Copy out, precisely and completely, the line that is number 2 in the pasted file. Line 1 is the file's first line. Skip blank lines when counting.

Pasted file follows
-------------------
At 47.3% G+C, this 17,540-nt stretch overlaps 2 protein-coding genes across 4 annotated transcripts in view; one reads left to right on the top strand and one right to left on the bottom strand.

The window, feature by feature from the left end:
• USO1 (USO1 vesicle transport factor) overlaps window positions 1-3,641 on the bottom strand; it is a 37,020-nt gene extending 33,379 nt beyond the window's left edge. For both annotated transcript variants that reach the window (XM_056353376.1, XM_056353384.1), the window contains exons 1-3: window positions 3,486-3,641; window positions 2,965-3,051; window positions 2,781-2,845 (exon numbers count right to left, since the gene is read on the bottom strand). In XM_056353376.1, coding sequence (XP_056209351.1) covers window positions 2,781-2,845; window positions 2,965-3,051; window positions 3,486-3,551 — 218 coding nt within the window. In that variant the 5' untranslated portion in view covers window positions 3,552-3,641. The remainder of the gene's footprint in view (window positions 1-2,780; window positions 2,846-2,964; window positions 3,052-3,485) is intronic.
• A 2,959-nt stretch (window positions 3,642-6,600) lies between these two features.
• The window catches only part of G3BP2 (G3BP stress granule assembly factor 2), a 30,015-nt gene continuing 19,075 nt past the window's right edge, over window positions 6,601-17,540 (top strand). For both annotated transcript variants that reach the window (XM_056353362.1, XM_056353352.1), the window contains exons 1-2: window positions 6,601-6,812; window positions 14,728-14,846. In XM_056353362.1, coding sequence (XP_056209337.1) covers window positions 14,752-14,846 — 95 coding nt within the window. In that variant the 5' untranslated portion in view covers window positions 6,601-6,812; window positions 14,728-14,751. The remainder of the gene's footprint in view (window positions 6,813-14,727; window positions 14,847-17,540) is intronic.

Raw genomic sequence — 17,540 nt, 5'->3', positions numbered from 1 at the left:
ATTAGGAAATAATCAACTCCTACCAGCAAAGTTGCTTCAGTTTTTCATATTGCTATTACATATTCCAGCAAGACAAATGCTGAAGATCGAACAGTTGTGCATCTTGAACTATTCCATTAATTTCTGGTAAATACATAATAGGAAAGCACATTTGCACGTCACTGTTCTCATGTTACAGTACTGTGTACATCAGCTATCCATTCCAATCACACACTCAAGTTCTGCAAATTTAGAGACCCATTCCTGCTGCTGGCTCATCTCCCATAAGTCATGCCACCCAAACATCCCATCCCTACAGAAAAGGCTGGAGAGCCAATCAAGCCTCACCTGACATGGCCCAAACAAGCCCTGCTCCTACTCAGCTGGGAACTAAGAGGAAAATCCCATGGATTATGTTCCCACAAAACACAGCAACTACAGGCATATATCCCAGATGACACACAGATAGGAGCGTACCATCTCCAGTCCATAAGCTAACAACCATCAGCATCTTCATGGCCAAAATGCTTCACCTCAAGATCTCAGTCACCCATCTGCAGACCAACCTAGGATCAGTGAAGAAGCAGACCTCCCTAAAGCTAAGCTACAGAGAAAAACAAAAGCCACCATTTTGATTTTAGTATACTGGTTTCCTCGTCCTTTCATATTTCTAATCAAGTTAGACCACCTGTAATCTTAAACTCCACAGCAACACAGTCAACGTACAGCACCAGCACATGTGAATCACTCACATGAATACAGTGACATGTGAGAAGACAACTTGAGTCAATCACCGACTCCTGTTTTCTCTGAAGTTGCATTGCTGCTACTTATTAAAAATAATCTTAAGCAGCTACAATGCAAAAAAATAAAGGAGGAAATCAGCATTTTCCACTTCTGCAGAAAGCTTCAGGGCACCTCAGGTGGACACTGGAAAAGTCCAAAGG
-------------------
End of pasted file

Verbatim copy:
The window, feature by feature from the left end: